Ayesha: Normally, those who keep in touch do recognise. Even you’ll be amazed how your babies can recognize you among other niqaabis. Those who can’t, I'm more than happy to introduce myself again and again. 
Samina: Those who know me recognise me anyway. Be it from my shoes, my bag etc. (and that is only when I am in a bevy of niqabis - otherwise it's super easy to spot me in the crowd). Even my 9 month old can spot me from miles away. In airports etc., where identities need to be checked, I am more than happy to let women see my face in a private place. And if that cannot be arranged at all, I am ok with male security personnel as well when it's truly necessary.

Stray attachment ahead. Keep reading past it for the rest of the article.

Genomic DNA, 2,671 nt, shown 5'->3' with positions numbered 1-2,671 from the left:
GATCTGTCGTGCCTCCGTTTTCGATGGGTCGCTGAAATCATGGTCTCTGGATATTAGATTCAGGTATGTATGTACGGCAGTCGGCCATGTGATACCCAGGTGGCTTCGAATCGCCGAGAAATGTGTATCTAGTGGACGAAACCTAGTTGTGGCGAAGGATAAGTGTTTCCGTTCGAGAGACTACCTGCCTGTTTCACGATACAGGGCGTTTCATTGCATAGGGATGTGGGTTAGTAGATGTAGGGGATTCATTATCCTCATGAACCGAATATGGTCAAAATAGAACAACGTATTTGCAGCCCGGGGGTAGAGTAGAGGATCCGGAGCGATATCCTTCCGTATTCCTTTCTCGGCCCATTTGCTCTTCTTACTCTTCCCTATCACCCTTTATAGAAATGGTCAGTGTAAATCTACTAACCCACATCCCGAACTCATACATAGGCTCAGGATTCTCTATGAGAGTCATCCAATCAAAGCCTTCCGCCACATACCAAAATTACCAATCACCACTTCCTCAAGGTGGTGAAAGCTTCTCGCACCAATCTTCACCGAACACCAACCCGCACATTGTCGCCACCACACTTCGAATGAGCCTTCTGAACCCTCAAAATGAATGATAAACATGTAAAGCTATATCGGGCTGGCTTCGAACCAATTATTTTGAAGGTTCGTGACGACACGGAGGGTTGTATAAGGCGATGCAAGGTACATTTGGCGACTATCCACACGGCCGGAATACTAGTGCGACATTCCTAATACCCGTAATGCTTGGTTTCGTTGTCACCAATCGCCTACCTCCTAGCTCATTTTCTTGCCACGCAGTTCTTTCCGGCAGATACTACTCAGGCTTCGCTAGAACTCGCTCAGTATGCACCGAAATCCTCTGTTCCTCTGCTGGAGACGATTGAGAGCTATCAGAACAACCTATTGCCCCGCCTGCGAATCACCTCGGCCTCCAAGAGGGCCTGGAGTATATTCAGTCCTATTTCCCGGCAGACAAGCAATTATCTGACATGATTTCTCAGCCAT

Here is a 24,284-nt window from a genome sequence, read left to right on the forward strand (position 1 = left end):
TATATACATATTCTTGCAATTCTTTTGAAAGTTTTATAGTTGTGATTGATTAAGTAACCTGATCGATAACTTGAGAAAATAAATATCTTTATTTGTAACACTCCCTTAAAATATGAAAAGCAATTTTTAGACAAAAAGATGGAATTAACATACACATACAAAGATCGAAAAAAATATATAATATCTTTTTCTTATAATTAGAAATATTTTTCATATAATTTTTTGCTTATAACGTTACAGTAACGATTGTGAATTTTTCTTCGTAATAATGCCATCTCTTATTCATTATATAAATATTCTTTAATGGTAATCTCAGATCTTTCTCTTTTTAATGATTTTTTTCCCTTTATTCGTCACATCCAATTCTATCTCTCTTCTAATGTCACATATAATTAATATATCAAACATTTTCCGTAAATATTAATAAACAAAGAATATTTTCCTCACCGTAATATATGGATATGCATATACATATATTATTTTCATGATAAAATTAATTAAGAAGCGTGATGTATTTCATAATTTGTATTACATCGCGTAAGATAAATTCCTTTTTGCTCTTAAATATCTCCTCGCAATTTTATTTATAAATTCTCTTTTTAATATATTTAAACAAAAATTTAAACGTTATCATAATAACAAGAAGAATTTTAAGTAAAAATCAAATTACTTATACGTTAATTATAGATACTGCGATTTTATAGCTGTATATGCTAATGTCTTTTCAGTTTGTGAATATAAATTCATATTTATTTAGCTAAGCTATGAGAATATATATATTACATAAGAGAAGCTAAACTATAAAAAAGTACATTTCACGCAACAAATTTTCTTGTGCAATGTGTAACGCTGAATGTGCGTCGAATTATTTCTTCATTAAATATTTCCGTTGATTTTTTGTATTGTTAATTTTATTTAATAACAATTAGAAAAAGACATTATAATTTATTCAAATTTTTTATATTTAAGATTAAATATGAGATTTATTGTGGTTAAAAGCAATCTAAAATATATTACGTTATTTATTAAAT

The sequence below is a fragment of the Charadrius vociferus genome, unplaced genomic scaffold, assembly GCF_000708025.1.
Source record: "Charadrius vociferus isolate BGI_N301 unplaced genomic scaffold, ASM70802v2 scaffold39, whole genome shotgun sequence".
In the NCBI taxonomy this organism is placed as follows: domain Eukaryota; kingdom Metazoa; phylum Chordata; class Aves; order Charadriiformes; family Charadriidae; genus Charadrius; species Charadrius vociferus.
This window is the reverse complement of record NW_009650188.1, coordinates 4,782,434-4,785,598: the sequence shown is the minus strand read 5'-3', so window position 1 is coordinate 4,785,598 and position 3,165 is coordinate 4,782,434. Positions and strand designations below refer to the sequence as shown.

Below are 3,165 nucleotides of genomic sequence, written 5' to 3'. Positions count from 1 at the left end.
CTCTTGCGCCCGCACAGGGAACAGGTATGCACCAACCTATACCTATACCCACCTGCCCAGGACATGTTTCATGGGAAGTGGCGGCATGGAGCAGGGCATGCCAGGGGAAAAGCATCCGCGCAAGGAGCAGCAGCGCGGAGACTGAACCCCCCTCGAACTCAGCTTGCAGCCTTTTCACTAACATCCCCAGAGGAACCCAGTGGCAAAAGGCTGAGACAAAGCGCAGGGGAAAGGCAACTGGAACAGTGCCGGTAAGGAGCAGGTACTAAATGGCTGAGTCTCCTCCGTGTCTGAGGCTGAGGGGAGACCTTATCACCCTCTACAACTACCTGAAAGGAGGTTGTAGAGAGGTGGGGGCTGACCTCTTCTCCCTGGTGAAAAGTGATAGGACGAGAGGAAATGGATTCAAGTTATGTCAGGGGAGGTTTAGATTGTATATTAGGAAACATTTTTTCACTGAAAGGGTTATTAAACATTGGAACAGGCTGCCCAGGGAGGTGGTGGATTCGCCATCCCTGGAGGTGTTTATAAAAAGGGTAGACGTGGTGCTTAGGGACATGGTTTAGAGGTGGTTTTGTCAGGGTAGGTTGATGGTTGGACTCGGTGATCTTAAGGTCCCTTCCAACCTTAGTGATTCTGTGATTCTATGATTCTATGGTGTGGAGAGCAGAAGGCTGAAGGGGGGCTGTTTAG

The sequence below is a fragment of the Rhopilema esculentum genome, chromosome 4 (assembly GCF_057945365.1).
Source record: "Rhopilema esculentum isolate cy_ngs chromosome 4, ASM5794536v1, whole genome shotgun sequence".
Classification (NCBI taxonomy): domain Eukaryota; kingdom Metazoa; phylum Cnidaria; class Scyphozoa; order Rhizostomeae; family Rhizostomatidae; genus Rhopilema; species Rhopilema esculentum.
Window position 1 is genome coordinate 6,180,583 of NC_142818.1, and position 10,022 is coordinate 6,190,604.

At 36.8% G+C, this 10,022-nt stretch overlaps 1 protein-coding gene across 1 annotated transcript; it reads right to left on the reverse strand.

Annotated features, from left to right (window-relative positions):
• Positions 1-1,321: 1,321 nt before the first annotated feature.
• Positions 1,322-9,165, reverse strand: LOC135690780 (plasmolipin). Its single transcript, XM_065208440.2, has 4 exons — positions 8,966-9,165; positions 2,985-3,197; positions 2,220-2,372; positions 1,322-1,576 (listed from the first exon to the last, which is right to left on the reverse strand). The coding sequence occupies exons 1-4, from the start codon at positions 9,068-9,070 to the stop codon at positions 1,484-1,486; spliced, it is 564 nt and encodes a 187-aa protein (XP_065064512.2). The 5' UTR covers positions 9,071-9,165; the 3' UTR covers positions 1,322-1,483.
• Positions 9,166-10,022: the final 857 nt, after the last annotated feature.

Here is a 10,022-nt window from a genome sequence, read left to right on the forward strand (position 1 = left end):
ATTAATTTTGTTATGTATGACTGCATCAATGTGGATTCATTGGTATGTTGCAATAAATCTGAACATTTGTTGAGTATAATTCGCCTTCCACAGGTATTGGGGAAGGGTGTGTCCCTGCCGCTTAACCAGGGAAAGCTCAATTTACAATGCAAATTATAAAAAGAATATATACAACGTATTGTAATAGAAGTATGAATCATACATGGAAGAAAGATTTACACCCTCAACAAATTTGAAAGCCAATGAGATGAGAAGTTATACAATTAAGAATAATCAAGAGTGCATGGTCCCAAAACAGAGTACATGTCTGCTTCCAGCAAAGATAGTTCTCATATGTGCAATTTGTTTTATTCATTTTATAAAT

18. How do you interact with people who are not your family or friends and your face is covered? 
Ayesha: I guess interaction basically needs your voice. And a voice itself holds all the expressions (to spare the face this job). 
Samina: Words are a strong form of communication. In an era of constant connections through mobile phones, this shouldn't be much of a problem. Rather people get to know me through my words, my mentality, my talents, my actions and my personality - Not from how I look or how my hair is. I have the privilege of living my life inside my words. And I love living in even the very smallest part of every syllable because, I am heard without sight and I would always prefer being heard than being seen. 

19. What do people treat you like? I know in this day and age people are very quick to judge so does that happen to you? And how do you deal with it?